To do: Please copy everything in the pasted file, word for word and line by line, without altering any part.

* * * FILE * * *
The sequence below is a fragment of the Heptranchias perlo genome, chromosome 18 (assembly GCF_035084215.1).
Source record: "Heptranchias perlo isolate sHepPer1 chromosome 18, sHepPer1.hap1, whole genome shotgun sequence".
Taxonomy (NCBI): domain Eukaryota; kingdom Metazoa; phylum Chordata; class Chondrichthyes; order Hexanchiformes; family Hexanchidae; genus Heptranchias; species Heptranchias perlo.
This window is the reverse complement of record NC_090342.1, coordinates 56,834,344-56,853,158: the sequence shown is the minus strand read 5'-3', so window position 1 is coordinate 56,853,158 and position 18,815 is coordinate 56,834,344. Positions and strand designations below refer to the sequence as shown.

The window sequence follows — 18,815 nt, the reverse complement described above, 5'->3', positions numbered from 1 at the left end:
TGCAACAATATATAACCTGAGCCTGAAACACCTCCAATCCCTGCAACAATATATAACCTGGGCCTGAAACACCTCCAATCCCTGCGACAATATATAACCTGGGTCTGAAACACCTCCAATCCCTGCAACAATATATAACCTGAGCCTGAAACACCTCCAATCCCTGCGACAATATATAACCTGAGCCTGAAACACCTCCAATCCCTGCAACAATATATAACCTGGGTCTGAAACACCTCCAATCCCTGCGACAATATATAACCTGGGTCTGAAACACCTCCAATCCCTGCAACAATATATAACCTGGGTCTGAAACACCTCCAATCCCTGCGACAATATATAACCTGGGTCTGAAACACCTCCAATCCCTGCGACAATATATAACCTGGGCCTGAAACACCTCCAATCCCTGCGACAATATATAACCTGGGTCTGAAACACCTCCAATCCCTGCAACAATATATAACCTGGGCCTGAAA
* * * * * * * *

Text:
The sequence below is a fragment of the Heptranchias perlo genome, chromosome 18 (assembly GCF_035084215.1).
Source record: "Heptranchias perlo isolate sHepPer1 chromosome 18, sHepPer1.hap1, whole genome shotgun sequence".
Taxonomy (NCBI): domain Eukaryota; kingdom Metazoa; phylum Chordata; class Chondrichthyes; order Hexanchiformes; family Hexanchidae; genus Heptranchias; species Heptranchias perlo.
This window is the reverse complement of record NC_090342.1, coordinates 56,834,344-56,853,158: the sequence shown is the minus strand read 5'-3', so window position 1 is coordinate 56,853,158 and position 18,815 is coordinate 56,834,344. Positions and strand designations below refer to the sequence as shown.

The window sequence follows — 18,815 nt, the reverse complement described above, 5'->3', positions numbered from 1 at the left end:
TGCAACAATATATAACCTGAGCCTGAAACACCTCCAATCCCTGCAACAATATATAACCTGGGCCTGAAACACCTCCAATCCCTGCGACAATATATAACCTGGGTCTGAAACACCTCCAATCCCTGCAACAATATATAACCTGAGCCTGAAACACCTCCAATCCCTGCGACAATATATAACCTGAGCCTGAAACACCTCCAATCCCTGCAACAATATATAACCTGGGTCTGAAACACCTCCAATCCCTGCGACAATATATAACCTGGGTCTGAAACACCTCCAATCCCTGCAACAATATATAACCTGGGTCTGAAACACCTCCAATCCCTGCGACAATATATAACCTGGGTCTGAAACACCTCCAATCCCTGCGACAATATATAACCTGGGCCTGAAACACCTCCAATCCCTGCGACAATATATAACCTGGGTCTGAAACACCTCCAATCCCTGCAACAATATATAACCTGGGCCTGAAA